I’ve never canned pickles before. For whatever reason I’ve always been a bit intimidated by the whole process. That includes the growing of the veggies (or whatever) to can. Did I mention I am the anti-green thumb? I think this is why Farmer’s Markets were created! What a deal I got on a ton of canning pickles!
So…first thing I did was make sure I washed the jars, rings and lids. I made sure to put them on the sanitize cycle and had it finish about the time I was ready for them so the jars would be nice and hot. Put the new lids (I also put in the rings) into boiling water to prepare them for dealing.
After I scrubbed the cucumbers (see the picture above) it was time to cut them. Whether you slice them or not its a good idea to get that stem end off. If left on it can release enzymes that will make for mushy pickles. Blech! I decided to do a variety…sliced, speared and left whole.
I nearly forgot to mention! As I am doing this I have the pickle juice on the stove and am bringing it to a boil. Once at a boil it will be kept on simmer. At the end of this post will be the link to the recipe so you’ll get the nitty-gritty ingredient details.
Time to pack the heated jars. A side note: I do these one jar at a time…in the following picture it isn’t looking like that but trust me – in the end its what I done did!
Packing goes like this: fresh garlic clove on the bottom, cucumbers packed in tightly, fresh dill head and finally the boiling pickle juice filled leaving 1/4 inch head space. You don’t want air bubbles so I gently (and I do mean gently) tap the jars on the counter. Take out a lid that you have in boiling water and put on the jar and use a ring to tighten down.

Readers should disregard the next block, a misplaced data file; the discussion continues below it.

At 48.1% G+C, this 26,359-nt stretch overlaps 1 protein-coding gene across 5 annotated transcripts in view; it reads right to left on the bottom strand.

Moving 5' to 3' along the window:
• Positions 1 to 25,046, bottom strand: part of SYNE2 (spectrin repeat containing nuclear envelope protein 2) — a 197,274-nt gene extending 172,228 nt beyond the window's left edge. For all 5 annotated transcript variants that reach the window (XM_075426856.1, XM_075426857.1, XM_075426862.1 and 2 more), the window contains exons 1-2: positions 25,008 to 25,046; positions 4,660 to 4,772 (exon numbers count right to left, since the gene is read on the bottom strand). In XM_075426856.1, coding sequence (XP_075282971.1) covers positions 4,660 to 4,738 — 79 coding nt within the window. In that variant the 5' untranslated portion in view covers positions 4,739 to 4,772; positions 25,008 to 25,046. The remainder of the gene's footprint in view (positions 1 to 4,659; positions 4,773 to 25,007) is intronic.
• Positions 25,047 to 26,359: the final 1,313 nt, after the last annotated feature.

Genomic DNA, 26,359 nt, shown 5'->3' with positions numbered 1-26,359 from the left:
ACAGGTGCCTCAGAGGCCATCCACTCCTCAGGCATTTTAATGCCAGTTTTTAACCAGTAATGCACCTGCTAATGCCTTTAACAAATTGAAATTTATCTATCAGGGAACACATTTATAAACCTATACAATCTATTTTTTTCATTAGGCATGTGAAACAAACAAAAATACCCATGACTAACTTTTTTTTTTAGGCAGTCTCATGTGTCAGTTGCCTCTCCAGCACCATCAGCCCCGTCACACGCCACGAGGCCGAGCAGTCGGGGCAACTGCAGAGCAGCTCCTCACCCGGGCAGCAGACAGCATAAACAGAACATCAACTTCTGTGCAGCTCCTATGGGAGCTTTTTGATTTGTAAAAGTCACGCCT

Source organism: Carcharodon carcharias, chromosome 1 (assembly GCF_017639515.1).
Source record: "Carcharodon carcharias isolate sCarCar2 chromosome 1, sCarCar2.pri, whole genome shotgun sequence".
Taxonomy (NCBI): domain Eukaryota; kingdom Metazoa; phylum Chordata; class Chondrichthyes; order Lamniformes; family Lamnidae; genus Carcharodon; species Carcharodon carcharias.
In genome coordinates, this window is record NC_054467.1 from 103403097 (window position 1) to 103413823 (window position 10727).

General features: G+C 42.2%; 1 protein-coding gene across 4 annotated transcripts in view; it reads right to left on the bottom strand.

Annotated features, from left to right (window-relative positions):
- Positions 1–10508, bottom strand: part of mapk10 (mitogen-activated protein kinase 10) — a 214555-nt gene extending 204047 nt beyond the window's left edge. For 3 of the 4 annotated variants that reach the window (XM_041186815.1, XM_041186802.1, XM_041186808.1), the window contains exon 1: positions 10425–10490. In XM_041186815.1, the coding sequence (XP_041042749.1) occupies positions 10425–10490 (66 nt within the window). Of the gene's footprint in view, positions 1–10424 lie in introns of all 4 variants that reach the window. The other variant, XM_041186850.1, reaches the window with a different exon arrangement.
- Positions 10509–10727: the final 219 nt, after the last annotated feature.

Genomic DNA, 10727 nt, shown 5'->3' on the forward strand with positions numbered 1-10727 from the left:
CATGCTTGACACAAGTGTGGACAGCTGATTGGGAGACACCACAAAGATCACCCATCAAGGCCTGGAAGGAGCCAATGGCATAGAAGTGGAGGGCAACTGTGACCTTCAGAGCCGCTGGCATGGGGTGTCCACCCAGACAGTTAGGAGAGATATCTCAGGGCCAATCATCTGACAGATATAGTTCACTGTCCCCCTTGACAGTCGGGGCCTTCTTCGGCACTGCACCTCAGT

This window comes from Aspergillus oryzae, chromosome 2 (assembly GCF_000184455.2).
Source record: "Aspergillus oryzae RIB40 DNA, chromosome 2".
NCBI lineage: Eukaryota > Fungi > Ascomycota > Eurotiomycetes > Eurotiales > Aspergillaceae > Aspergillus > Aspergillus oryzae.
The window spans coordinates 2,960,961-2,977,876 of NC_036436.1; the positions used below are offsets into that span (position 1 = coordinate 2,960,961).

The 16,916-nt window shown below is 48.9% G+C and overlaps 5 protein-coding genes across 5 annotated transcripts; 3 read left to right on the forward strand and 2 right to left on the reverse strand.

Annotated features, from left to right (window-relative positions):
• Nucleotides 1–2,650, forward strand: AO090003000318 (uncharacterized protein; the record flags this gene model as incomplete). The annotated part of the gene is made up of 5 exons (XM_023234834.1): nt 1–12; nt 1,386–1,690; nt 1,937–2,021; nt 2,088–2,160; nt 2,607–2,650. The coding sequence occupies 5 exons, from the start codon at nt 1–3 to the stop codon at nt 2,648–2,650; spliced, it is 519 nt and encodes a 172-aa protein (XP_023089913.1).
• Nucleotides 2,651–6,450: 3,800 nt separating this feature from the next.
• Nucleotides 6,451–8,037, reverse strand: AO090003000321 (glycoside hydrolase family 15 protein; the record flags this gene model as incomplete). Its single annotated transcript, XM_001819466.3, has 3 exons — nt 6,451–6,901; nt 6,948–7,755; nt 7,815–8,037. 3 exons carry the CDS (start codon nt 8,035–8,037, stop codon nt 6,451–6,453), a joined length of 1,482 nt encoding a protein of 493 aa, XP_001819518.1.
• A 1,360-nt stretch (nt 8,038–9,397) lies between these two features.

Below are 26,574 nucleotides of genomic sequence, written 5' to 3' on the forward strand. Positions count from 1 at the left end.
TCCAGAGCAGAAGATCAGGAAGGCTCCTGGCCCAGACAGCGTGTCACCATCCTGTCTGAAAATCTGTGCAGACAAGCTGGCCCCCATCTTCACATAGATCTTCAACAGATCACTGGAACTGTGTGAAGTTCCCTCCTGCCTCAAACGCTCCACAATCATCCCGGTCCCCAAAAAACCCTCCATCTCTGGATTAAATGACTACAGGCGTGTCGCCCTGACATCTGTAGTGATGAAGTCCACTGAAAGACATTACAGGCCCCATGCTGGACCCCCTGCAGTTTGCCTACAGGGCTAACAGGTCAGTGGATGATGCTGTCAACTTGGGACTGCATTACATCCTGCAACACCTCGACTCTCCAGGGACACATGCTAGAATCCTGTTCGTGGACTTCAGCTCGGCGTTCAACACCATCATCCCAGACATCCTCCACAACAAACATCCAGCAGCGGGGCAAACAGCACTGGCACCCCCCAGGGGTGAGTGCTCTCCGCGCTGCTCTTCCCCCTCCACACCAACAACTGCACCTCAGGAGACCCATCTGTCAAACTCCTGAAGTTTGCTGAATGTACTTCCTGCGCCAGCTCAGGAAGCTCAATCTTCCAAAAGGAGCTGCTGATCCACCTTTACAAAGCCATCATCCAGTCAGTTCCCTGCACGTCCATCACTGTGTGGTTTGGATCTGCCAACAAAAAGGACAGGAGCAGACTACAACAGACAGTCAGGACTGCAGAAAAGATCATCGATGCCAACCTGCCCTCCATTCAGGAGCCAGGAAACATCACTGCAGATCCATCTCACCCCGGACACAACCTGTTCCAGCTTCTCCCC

This is what it would look life if you wanted to put them in a boiling hot water bath. You don’t need to do that necessarily with this method as long as you have sanitized everything and used HOT jars and lids and juice…but in case you want to really make sure the jars seal you can do it in a hot water bath for about 10 minutes. Sometimes the pickles turn out a bit mushy because you are essentially cooking them more.
Once the canning process is done it is important to let them cool in a draft free area. Being that I don’t have a draft free area I lay down a bath towel, place the finished jars on it and then cover the jars with another towel. You can kind of see that in the next picture of the final products.
I usually just ignore them over night – and jump with every POP of the jars’ sealing themselves – and in the morning check to see if they have sealed. You can tell if they have by pressing on the lids. If there is NO give they are sealed. If there is some give put them in the fridge and eat first. they are still okay to eat. Mark the date you made them on the top and you might want to notate which kind of pickles they are. The longer they sit the more pickley the become.
I can tell you that my youngest daughter has given these a 2 thumbs up (and apparently has been coming over and nabbing even more jars).